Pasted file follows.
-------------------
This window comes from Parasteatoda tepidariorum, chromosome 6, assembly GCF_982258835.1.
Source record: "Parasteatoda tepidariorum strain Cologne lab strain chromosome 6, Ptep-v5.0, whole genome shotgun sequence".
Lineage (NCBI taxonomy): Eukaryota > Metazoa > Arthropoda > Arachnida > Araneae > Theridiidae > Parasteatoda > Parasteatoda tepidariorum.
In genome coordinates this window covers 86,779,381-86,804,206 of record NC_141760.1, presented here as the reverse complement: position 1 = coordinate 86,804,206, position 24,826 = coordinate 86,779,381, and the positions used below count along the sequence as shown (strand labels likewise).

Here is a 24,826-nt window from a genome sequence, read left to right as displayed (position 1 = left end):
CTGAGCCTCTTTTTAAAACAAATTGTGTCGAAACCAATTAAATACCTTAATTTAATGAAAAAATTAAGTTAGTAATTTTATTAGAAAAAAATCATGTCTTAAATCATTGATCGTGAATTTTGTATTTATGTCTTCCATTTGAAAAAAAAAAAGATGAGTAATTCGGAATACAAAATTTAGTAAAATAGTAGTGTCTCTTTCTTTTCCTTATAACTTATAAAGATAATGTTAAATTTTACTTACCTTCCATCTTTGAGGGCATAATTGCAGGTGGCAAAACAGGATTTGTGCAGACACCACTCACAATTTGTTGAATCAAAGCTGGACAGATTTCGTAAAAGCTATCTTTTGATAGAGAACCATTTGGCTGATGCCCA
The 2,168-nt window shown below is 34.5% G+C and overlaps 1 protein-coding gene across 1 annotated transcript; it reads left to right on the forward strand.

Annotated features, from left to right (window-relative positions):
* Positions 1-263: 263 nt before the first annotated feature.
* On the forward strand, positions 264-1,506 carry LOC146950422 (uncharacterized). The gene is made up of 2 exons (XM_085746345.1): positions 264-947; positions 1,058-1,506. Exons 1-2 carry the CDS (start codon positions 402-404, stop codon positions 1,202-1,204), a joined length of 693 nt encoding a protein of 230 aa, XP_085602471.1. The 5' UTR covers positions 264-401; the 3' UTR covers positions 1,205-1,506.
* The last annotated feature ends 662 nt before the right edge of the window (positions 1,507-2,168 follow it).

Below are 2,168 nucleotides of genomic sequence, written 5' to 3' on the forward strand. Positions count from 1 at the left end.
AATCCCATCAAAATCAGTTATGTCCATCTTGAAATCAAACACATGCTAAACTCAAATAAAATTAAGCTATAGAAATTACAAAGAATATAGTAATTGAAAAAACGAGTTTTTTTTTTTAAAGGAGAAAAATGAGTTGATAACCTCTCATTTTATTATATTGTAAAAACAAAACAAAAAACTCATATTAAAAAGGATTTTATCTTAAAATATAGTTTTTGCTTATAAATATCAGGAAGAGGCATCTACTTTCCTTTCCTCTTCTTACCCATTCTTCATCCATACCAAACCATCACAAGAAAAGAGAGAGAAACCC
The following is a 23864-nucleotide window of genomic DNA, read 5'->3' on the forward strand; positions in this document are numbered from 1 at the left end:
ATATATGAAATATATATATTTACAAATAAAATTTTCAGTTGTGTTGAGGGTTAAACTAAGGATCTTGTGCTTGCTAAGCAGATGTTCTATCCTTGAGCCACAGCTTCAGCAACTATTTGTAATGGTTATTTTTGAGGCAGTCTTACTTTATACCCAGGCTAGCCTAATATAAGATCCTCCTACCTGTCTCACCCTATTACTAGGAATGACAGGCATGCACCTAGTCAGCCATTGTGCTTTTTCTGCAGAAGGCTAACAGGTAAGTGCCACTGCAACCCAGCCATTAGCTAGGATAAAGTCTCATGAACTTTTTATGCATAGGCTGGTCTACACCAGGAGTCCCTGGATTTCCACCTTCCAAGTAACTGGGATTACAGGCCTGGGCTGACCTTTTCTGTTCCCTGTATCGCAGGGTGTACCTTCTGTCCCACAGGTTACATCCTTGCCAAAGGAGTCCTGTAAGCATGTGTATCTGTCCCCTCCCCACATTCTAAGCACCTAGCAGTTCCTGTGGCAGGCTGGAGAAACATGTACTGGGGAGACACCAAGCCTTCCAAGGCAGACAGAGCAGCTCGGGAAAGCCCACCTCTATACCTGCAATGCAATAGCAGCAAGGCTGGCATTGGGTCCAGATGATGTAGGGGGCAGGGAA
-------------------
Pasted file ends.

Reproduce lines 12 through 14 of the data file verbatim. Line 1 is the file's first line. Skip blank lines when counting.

Below are 2,168 nucleotides of genomic sequence, written 5' to 3' on the forward strand. Positions count from 1 at the left end.
AATCCCATCAAAATCAGTTATGTCCATCTTGAAATCAAACACATGCTAAACTCAAATAAAATTAAGCTATAGAAATTACAAAGAATATAGTAATTGAAAAAACGAGTTTTTTTTTTTAAAGGAGAAAAATGAGTTGATAACCTCTCATTTTATTATATTGTAAAAACAAAACAAAAAACTCATATTAAAAAGGATTTTATCTTAAAATATAGTTTTTGCTTATAAATATCAGGAAGAGGCATCTACTTTCCTTTCCTCTTCTTACCCATTCTTCATCCATACCAAACCATCACAAGAAAAGAGAGAGAAACCC
The following is a 23864-nucleotide window of genomic DNA, read 5'->3' on the forward strand; positions in this document are numbered from 1 at the left end: